For an evening each Spring, the Webby Awards takes the spotlight in Silicon Valley, drawing part of its excitement from the proximity of the Academy Awards shortly afterwards.
And the winners are...
But while the three-year-old Webbies might not inspire the mass hysteria of a movie industry gala, Web site creators say the awards play a valuable part in singling out worthy sites that otherwise might be lost in the vast expanses of the Internet.
"We found that it helped build our recognition," said Lara Hoyem, spokesperson for BabyCenter.com, which won last year's award in the Home category. "We were very new to the Web when we were nominated, and it helped drive awareness in the industry and with consumers, due to the related PR."
Laura Whitlock, project director for StarChild, a NASA-run site for young astronomers, said winning the Education category last year helped the site double its traffic.
"[The Webbies] also allowed us to be linked from several new sites which have subsequently kept the traffic up," she added.
Glamorizing the Web
The awards began as a promotional tool for the magazine The Web, but survived the publication's demise last year. That's partly because it fulfills a need for a hype-laden industry festival -- something for news outlets (ZDNN included) to focus on.
International Data Group Conference Management Company now hosts the awards, which unfolds before an expected 2,000 guests at San Francisco's Herbst Theater Thursday night. (Only two years ago the show fit into a nightclub crammed with 800 people.)
But the Webbies occupy a somewhat ambiguous role. While the Oscars spin entertainment out of the entertainment industry, the Webbies make do with less glamorous material, including financial, political and health Web sites.
Where the Academy show is the biggest party of the year in an industry with a lot of big parties, most involved with the Webbies think of the event as a refreshing change from the usual settings of cubicles and business luncheons.
"The results are more of a testimony to success in the Web space ... what works and what doesn't, versus the Oscars, where it's who's in, who's out," said industry analyst Ron Rappaport of Zona Research. "The Web doesn't have that kind of trendy cachet to it ... the audience for the Webbies is more developers than people who want to know 'What can make my Web pages sizzle?' "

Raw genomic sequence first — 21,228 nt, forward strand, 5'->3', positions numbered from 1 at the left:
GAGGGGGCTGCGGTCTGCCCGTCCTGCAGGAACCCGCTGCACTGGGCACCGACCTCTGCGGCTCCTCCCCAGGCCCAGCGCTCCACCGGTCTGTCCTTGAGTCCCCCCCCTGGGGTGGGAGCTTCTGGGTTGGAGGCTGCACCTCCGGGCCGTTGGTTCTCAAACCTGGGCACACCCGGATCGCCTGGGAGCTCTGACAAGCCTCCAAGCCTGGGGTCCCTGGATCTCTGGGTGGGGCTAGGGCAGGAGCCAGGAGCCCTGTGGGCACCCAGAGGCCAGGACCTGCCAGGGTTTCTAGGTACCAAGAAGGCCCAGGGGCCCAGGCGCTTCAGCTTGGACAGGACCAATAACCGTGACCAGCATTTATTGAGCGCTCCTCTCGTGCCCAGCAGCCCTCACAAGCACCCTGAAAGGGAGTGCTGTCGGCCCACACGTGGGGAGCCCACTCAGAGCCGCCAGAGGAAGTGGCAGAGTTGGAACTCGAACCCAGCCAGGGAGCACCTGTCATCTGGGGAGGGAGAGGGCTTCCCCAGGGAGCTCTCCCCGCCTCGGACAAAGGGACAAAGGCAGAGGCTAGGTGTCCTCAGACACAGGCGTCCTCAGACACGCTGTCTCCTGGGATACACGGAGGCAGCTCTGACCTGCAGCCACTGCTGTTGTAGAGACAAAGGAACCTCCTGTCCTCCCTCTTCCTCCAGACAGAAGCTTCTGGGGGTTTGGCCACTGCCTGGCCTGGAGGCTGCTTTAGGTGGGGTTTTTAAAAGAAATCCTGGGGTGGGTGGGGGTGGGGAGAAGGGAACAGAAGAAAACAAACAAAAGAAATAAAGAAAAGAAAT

Hyping the hype
But both events benefit from a PR feedback loop -- hype hyping hype.
For example, a key component of the Webbies is the People's Voice Awards, based on user votes. Once a site is nominated, it will usually put a link to the Webbies on its front page, with a note encouraging its readers to vote in the Reader's Choice poll.
It's free promotion for the Webbies, which increases the award's recognition, and thereby its value to nominees and winners.
"That's really clever, when you think of how expensive an ad would be for the same effect," said Gail Williams, executive director at the pioneering Whole Earth 'Lectronic Link, winners in last year's Community category.
While a win might be most valuable for startups, even an entity like The WELL, a venerable online community, can appreciate such a gesture, Williams says. The service was one of the first allowing people to interact via computer when it was founded in 1985, and was one of the first commercial sites to be allowed onto the Internet in 1992.
Williams said her company sometimes seemed to get lost in the frenzy for the Internet businesses that followed WELL's lead.
"In California ... there were settlers before gold was discovered, and then suddenly all these other people came in, and they didn't necessarily know who'd been there before," she said. "Now maybe there's some people who have heard of WELL only because we won a Webby."
Cooler than cool
The awards have some competition, such as the Cool Site of the Year Award, but so far have successfully positioned themselves as the industry's "mainstream" prize for excellence.
"In terms of awards on the Web, the Webby awards are the best," said Esther Drill, executive editor of gURL.com, winner of 1998's Living category.
Other awards include Music, Money/Business, News and Audio.
The awards are judged by members of the Webby-created International Academy of Digital Arts and Sciences, which includes actress Gillian Anderson, musician David Bowie, director Francis Ford Coppola and musician Bjork.